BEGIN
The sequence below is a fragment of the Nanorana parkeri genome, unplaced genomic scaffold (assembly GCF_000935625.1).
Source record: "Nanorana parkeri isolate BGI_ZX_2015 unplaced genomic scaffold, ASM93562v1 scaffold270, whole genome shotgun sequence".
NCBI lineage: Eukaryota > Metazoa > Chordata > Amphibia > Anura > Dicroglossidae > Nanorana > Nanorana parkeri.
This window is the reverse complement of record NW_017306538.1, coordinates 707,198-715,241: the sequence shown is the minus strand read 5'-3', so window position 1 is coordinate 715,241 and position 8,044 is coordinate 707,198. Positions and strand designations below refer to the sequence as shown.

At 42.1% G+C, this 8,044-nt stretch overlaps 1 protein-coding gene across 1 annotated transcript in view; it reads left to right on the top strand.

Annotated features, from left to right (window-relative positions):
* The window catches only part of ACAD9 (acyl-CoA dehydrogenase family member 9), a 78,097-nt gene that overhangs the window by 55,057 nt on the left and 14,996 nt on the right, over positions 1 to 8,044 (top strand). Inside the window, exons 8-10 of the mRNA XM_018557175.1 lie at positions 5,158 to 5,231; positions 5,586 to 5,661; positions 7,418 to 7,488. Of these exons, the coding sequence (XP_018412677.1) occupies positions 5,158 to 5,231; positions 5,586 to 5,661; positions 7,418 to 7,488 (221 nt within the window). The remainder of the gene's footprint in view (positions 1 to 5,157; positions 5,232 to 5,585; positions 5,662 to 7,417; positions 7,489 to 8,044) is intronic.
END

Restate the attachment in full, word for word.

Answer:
The sequence below is a fragment of the Nanorana parkeri genome, unplaced genomic scaffold (assembly GCF_000935625.1).
Source record: "Nanorana parkeri isolate BGI_ZX_2015 unplaced genomic scaffold, ASM93562v1 scaffold270, whole genome shotgun sequence".
NCBI lineage: Eukaryota > Metazoa > Chordata > Amphibia > Anura > Dicroglossidae > Nanorana > Nanorana parkeri.
This window is the reverse complement of record NW_017306538.1, coordinates 707,198-715,241: the sequence shown is the minus strand read 5'-3', so window position 1 is coordinate 715,241 and position 8,044 is coordinate 707,198. Positions and strand designations below refer to the sequence as shown.

At 42.1% G+C, this 8,044-nt stretch overlaps 1 protein-coding gene across 1 annotated transcript in view; it reads left to right on the top strand.

Annotated features, from left to right (window-relative positions):
* The window catches only part of ACAD9 (acyl-CoA dehydrogenase family member 9), a 78,097-nt gene that overhangs the window by 55,057 nt on the left and 14,996 nt on the right, over positions 1 to 8,044 (top strand). Inside the window, exons 8-10 of the mRNA XM_018557175.1 lie at positions 5,158 to 5,231; positions 5,586 to 5,661; positions 7,418 to 7,488. Of these exons, the coding sequence (XP_018412677.1) occupies positions 5,158 to 5,231; positions 5,586 to 5,661; positions 7,418 to 7,488 (221 nt within the window). The remainder of the gene's footprint in view (positions 1 to 5,157; positions 5,232 to 5,585; positions 5,662 to 7,417; positions 7,489 to 8,044) is intronic.